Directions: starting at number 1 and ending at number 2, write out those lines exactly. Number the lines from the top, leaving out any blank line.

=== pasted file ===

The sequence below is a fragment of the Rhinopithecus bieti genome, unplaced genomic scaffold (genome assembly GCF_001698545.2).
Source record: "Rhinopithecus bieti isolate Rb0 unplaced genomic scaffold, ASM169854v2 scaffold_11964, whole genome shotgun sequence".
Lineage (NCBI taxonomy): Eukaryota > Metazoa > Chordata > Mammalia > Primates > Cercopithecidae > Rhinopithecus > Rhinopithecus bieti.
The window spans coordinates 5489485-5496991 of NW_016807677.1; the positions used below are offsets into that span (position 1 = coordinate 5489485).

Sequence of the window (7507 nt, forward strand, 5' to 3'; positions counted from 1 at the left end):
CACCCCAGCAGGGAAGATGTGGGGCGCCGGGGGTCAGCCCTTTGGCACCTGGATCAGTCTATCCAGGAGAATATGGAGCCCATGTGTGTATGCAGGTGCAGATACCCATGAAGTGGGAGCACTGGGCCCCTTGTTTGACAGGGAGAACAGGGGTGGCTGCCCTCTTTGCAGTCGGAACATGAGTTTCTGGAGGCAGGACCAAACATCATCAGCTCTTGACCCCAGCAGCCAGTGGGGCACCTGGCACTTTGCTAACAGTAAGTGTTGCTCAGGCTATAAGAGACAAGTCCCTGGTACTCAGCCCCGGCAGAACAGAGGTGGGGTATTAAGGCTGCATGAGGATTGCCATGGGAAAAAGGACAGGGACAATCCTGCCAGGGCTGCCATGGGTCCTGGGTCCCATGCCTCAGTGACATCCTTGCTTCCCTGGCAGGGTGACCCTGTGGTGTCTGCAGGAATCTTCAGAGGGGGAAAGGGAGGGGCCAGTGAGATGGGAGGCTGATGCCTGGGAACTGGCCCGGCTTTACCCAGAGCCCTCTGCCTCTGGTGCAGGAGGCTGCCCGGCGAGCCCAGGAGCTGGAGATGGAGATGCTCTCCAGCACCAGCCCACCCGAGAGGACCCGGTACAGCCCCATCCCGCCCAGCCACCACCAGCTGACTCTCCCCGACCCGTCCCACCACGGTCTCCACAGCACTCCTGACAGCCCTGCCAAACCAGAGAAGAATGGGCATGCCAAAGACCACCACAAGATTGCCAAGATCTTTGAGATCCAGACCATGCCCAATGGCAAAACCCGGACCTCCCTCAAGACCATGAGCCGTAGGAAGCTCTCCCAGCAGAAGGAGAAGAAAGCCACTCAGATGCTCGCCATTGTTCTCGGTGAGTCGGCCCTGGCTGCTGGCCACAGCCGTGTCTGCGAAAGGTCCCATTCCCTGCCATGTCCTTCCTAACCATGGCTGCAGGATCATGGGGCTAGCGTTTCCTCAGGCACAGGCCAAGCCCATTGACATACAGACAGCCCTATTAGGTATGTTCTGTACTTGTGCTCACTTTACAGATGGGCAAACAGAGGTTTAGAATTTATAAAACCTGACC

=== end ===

The sequence below is a fragment of the Rhinopithecus bieti genome, unplaced genomic scaffold (genome assembly GCF_001698545.2).
Source record: "Rhinopithecus bieti isolate Rb0 unplaced genomic scaffold, ASM169854v2 scaffold_11964, whole genome shotgun sequence".